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The movement of the batsman for a particular delivery to a large extent depends on the type of shot that is being attempted. There are different types of standard shots like the front-foot shots which are played with the weight on the front foot while back foot shots emphasise the weight on the back foot. Front-foot shots are usually played when the ball is pitched up to the batsman and in the later is usually used bowling that is pitched short.
1. Stance

The stance is the standing position of a batsman before a ball being bowled at him. Feet 40 cm apart, parallel to the crease, shoulder pointing down the wicket and head facing the bowler is described as an ideal stance. When the ball is about to be released, the batsman needs to lift his bat to play a stroke, after which he resumes into position to address the ball once again.

2. Backlift

When the batsman lifts his bat in anticipation of hitting the ball, this action is known as the backlift. It's a common conception that the bat should be raised as vertically as possible but there are suggestions from coaching manuals that it's more accurate for the bat to be slightly angled.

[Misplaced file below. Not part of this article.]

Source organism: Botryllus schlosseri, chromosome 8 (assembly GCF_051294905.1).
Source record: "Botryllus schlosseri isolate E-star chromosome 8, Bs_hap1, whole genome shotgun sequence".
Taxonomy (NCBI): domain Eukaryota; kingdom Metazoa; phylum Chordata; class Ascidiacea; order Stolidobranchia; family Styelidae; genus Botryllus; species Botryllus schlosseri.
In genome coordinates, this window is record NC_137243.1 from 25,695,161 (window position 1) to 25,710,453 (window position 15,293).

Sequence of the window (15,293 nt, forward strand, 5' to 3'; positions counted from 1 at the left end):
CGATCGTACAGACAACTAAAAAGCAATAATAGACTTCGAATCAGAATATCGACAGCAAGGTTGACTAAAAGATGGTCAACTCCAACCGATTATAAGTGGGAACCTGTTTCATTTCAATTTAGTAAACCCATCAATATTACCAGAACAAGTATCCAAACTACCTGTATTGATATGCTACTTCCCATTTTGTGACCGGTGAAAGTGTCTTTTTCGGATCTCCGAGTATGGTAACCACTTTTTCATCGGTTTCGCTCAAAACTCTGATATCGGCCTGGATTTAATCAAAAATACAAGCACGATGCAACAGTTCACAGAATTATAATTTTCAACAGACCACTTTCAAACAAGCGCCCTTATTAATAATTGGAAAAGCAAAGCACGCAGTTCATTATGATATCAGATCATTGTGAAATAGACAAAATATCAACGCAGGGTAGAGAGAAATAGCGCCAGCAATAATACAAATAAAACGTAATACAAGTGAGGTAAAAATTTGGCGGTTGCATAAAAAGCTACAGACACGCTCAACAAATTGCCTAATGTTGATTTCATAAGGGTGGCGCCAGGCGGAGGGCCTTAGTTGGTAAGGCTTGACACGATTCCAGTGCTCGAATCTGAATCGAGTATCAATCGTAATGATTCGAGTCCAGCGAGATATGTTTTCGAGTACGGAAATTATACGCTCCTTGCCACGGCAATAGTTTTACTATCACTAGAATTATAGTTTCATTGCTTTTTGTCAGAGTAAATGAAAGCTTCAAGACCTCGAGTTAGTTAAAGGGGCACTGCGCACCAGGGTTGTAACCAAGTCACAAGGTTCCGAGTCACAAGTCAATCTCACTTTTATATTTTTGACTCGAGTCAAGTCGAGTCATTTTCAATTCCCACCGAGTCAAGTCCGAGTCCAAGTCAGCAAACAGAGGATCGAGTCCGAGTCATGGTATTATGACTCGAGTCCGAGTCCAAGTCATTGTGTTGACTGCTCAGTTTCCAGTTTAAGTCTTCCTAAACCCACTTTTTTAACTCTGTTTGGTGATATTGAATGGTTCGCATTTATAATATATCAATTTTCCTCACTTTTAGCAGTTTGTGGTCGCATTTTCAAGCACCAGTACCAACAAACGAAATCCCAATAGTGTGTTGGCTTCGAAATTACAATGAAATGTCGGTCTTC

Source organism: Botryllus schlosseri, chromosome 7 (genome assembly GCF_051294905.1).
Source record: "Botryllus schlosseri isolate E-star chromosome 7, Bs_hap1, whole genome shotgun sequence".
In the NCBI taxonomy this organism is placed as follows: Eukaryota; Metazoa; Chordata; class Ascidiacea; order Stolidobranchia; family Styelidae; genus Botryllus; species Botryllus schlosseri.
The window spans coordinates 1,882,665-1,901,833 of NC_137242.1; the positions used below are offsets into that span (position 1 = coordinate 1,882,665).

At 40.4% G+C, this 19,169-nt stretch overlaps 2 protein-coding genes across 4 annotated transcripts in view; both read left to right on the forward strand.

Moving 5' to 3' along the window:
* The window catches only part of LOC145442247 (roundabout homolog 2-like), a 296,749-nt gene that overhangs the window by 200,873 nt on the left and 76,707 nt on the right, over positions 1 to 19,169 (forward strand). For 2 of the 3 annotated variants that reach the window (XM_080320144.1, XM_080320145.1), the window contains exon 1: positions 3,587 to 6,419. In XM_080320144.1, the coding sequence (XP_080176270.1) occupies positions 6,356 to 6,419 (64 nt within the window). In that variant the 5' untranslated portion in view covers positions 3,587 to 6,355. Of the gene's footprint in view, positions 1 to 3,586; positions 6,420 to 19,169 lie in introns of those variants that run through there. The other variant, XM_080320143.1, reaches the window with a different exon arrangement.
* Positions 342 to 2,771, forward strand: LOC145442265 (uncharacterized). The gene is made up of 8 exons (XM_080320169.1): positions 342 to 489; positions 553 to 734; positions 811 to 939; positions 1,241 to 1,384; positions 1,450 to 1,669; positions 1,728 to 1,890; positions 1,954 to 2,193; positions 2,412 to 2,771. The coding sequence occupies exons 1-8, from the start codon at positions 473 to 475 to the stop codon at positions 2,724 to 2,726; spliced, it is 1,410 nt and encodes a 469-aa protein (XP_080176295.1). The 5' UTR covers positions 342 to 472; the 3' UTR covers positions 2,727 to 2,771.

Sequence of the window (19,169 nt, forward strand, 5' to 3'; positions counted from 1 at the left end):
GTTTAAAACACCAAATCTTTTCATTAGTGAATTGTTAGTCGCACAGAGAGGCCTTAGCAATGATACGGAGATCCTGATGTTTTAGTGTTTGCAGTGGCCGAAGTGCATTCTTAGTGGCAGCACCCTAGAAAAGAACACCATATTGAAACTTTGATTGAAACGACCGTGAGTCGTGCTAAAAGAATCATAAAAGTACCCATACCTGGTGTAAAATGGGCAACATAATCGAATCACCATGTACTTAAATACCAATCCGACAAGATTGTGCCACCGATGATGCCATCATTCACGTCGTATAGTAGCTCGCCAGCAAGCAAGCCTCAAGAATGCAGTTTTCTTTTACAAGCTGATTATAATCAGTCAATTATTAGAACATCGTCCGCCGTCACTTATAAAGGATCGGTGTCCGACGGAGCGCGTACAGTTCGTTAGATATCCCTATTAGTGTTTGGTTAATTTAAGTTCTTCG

3. Forward and back

Depending upon the course of the ball, the batsman usually moves forward or backwards in his attempt to obstruct the ball. A forward movement is usually a front foot shot while the backward movement is back foot. A front foot shot addresses the ball that arrives between the ankle and thigh height.

A back foot shot is used to address a ball arriving between the thigh and head height. The batsman usually steps back and maybe stands on his tiptoes to raise his bat to the height of the ball.

4. Leave

A leave is usually when a batsman doesn't physically play or interfere with the ball as it passes him. The bat is held well out of the way of the ball. Sometimes, batsmen utilize the leave during the first few balls in order to judge the bowling before attempting to play a shot. However, in case of leaving a delivery, it's important to watch the ball closely to ensure that it does not hit his wicket, his bat or even his hands. Accidental contact could lead to him getting caught out.

5. Conclusion

These are basic batting movements. There are however more complex techniques that include vertical bat shots, horizontal bat shots etc. The next article talks about these detailed batting techniques.